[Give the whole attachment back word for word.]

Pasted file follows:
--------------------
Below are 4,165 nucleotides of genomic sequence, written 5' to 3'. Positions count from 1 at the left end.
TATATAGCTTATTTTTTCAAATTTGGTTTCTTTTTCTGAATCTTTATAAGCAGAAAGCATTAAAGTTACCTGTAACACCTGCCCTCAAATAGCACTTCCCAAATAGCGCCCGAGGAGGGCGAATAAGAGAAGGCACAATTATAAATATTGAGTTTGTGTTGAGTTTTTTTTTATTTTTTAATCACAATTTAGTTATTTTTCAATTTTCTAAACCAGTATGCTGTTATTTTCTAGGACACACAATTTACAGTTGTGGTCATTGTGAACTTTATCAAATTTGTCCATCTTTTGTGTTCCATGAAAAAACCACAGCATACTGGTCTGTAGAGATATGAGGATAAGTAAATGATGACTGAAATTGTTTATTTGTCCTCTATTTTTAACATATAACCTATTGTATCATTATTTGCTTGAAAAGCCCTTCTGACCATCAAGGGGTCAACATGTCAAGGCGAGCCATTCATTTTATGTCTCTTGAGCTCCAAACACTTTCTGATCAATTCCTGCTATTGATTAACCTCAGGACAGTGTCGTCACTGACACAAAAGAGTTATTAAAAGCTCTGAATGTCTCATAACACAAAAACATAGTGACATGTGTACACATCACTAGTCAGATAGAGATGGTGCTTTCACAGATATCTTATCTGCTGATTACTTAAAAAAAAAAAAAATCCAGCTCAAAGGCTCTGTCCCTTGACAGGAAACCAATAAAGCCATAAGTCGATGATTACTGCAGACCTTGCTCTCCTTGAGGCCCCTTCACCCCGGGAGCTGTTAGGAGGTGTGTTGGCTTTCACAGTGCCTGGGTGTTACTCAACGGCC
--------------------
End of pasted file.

Below are 4,165 nucleotides of genomic sequence, written 5' to 3'. Positions count from 1 at the left end.
TATATAGCTTATTTTTTCAAATTTGGTTTCTTTTTCTGAATCTTTATAAGCAGAAAGCATTAAAGTTACCTGTAACACCTGCCCTCAAATAGCACTTCCCAAATAGCGCCCGAGGAGGGCGAATAAGAGAAGGCACAATTATAAATATTGAGTTTGTGTTGAGTTTTTTTTTATTTTTTAATCACAATTTAGTTATTTTTCAATTTTCTAAACCAGTATGCTGTTATTTTCTAGGACACACAATTTACAGTTGTGGTCATTGTGAACTTTATCAAATTTGTCCATCTTTTGTGTTCCATGAAAAAACCACAGCATACTGGTCTGTAGAGATATGAGGATAAGTAAATGATGACTGAAATTGTTTATTTGTCCTCTATTTTTAACATATAACCTATTGTATCATTATTTGCTTGAAAAGCCCTTCTGACCATCAAGGGGTCAACATGTCAAGGCGAGCCATTCATTTTATGTCTCTTGAGCTCCAAACACTTTCTGATCAATTCCTGCTATTGATTAACCTCAGGACAGTGTCGTCACTGACACAAAAGAGTTATTAAAAGCTCTGAATGTCTCATAACACAAAAACATAGTGACATGTGTACACATCACTAGTCAGATAGAGATGGTGCTTTCACAGATATCTTATCTGCTGATTACTTAAAAAAAAAAAAAATCCAGCTCAAAGGCTCTGTCCCTTGACAGGAAACCAATAAAGCCATAAGTCGATGATTACTGCAGACCTTGCTCTCCTTGAGGCCCCTTCACCCCGGGAGCTGTTAGGAGGTGTGTTGGCTTTCACAGTGCCTGGGTGTTACTCAACGGCC